Night fears

For the dverse prompt. A shoe poem

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Hot blooded horse, iron-shod,

strikes sparks against the dark,

with seven nails for luck.

The night fears cringe in shadow deep,

and on the door the iron shoe hangs,

so they will not pass.

Stars watch the winding road,

the misfortune that creeps,

bright sparks, iron-struck,

in their solemn glitter and pomp,

too distant to ward the house.

So on the door, the star metal hangs,

a loop of luck with seven star nails,

and sometimes, misfortune creeps by.

Published by

Jane Dougherty

I used to do lots of things I didn't much enjoy. Now I am officially a writer. It's what I always wanted to be.

49 thoughts on “Night fears”

  1. Nicely done, Jane! I have a horse shoe on the shed and one, which is painted black with flowers, above the wood burner. Blacksmiths are romantic figures and I love the magic in this poem.

      1. There’s the magical properties of iron, but I wonder how far back that goes, and what was it warding off? The Christian thing about shoeing the devil is just later eyewash.

  2. Hopefully misfortune passes one by with or without horseshoes. I remember hearing that the quantum physicist Niels Bohr had a horseshoe hanging for good luck. He said it was supposed to work even if you did not believe in it.

  3. I like your take on this prompt – horseshoes. I have the horseshoe that hung on our house since time out of mind. When it was hung is written in crayon on the back – 1889. put it up because it was something of our family’s history not because of the luck, which I don’t believe in. But it is comforting to look up and see it hanging over the door. I think the myth of luck came about from faeries and such being afraid of/repelled by iron. Doesn’t matter though. We had a couple of blue bottle trees in the front and back of our home. The empty bottles were hung on the shortened branches of the crepe myrtle tree, that tree being believed to give freedom from bondage and to help one cross into the promised land. Supposed evil spirits were drawn to the moonlight glinting off the bottles, became curious and investigated. They were then trapped inside the bottle. Although different colored bottles can be used, the most often used were the intense cobalt blue bottles because that color is thought to symbolize the crossroads between the realm of the living and that of the dead. It is kind of odd to go down further south: SC, MISS, LA and see the blottles outside homes or in front of business. But the ground of the South is covered in many scars. I do not doubt that many restless spirits wander. Sorry for the lecture. Sometimes I get to going and I don’t know when to shut up.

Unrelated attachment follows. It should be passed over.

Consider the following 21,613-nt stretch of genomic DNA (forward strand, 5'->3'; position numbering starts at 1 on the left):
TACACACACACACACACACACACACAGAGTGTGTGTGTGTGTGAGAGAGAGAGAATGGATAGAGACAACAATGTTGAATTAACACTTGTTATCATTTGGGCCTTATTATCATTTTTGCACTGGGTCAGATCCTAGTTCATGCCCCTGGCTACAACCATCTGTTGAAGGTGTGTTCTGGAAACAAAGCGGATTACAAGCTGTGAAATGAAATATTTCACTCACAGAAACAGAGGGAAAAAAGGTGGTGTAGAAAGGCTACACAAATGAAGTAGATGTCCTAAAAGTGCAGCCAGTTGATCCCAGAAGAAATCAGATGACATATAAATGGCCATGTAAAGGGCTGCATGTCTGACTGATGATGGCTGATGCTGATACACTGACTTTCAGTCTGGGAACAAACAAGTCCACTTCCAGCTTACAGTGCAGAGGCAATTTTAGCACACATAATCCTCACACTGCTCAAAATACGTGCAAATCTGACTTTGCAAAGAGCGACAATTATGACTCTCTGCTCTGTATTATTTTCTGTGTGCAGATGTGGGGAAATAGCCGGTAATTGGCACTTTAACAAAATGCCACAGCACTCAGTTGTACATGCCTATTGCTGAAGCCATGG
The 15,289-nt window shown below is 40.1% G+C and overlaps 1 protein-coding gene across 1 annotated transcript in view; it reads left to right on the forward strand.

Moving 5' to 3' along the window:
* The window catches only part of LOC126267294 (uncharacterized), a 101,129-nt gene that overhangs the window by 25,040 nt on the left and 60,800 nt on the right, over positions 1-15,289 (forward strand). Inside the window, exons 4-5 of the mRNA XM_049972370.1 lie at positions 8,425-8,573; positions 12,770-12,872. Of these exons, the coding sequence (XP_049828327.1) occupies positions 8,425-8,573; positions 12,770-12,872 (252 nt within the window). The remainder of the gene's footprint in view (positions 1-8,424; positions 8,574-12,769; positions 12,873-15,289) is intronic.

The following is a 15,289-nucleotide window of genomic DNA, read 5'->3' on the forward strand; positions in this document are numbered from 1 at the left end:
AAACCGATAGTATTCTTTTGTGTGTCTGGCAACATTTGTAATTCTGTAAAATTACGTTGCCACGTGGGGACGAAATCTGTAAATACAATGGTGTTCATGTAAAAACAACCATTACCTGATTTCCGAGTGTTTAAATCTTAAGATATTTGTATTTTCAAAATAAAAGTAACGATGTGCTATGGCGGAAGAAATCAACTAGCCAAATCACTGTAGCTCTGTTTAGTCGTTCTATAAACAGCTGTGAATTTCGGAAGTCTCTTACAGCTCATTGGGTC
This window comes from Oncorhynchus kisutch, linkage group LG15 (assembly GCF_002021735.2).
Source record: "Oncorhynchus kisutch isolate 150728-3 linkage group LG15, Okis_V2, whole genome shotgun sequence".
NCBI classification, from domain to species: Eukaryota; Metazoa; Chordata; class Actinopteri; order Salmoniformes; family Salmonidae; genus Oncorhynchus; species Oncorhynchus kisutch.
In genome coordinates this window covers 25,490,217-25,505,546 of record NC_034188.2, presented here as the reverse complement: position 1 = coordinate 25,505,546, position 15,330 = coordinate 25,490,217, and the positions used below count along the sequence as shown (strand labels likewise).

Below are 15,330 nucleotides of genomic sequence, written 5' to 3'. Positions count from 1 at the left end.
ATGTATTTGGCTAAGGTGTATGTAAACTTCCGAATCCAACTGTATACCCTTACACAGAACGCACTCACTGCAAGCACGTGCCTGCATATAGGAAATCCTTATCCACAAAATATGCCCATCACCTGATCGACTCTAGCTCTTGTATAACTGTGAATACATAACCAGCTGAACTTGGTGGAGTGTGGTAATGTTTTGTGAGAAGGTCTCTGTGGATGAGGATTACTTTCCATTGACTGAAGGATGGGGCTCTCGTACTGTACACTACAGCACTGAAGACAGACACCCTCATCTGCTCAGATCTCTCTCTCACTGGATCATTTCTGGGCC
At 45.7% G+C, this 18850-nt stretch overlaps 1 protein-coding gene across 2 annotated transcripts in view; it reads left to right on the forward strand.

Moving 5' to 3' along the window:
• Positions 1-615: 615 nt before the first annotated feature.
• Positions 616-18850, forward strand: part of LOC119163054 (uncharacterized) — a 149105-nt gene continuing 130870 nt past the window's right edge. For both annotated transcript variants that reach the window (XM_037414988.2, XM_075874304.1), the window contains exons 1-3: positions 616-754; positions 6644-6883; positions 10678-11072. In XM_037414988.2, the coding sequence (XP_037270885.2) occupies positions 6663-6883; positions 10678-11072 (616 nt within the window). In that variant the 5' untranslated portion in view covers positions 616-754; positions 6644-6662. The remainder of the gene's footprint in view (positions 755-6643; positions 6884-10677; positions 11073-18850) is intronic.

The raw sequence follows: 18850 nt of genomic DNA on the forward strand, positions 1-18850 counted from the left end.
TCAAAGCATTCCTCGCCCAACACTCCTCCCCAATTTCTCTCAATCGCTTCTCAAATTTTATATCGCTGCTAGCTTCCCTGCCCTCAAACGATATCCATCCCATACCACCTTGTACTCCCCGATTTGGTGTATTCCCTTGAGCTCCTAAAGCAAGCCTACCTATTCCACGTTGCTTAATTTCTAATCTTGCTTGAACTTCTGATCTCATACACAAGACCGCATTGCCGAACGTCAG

1. I didn’t know about the bottle trees, so thank you! It sounds like the way traditions begin, although I don’t think that people are much interested in making their own magic these days.

      1. Which is sad. What a group of modern people who expect everything to be done for them. I can you one thing, you wil see these bottle trees in yard and such down here and farther down south.

      1. I agree. In the US they dye them bright colors and sell them on keychains…OK I have no idea if they are real, actually (I hope not). But I had one as a child.

      2. It’s the same in England and Ireland. My mother in law had one as a brooch. I don’t know why anyone would think that a rabbit’s foot was lucky. It certainly wasn’t for the rabbit!

  4. A wonderful take on the prompt, Jane–like an old tale that I imagine someone telling. There was an episode of the American TV show MASH. You’ve probably never seen it, but in one episode Col Potter tells his clerk, Radar, to hang the horse so that it points up so that the luck doesn’t run out.

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